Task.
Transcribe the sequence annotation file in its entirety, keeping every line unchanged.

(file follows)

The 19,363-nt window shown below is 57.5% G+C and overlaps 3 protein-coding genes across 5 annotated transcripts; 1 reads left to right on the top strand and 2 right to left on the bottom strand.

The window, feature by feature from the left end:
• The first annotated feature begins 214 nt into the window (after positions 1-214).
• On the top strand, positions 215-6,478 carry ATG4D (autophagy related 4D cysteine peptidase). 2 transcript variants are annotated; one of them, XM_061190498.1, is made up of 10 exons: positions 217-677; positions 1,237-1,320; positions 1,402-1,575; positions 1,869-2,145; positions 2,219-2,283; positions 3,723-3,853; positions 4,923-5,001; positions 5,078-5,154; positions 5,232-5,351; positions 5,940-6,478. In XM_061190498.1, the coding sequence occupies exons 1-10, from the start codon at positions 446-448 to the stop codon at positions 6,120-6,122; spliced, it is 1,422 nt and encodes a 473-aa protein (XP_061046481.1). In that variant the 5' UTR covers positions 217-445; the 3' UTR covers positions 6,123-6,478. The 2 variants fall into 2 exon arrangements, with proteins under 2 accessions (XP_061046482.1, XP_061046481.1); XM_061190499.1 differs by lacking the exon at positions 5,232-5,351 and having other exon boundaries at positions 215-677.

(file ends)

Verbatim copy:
The 19,363-nt window shown below is 57.5% G+C and overlaps 3 protein-coding genes across 5 annotated transcripts; 1 reads left to right on the top strand and 2 right to left on the bottom strand.

The window, feature by feature from the left end:
• The first annotated feature begins 214 nt into the window (after positions 1-214).
• On the top strand, positions 215-6,478 carry ATG4D (autophagy related 4D cysteine peptidase). 2 transcript variants are annotated; one of them, XM_061190498.1, is made up of 10 exons: positions 217-677; positions 1,237-1,320; positions 1,402-1,575; positions 1,869-2,145; positions 2,219-2,283; positions 3,723-3,853; positions 4,923-5,001; positions 5,078-5,154; positions 5,232-5,351; positions 5,940-6,478. In XM_061190498.1, the coding sequence occupies exons 1-10, from the start codon at positions 446-448 to the stop codon at positions 6,120-6,122; spliced, it is 1,422 nt and encodes a 473-aa protein (XP_061046481.1). In that variant the 5' UTR covers positions 217-445; the 3' UTR covers positions 6,123-6,478. The 2 variants fall into 2 exon arrangements, with proteins under 2 accessions (XP_061046482.1, XP_061046481.1); XM_061190499.1 differs by lacking the exon at positions 5,232-5,351 and having other exon boundaries at positions 215-677.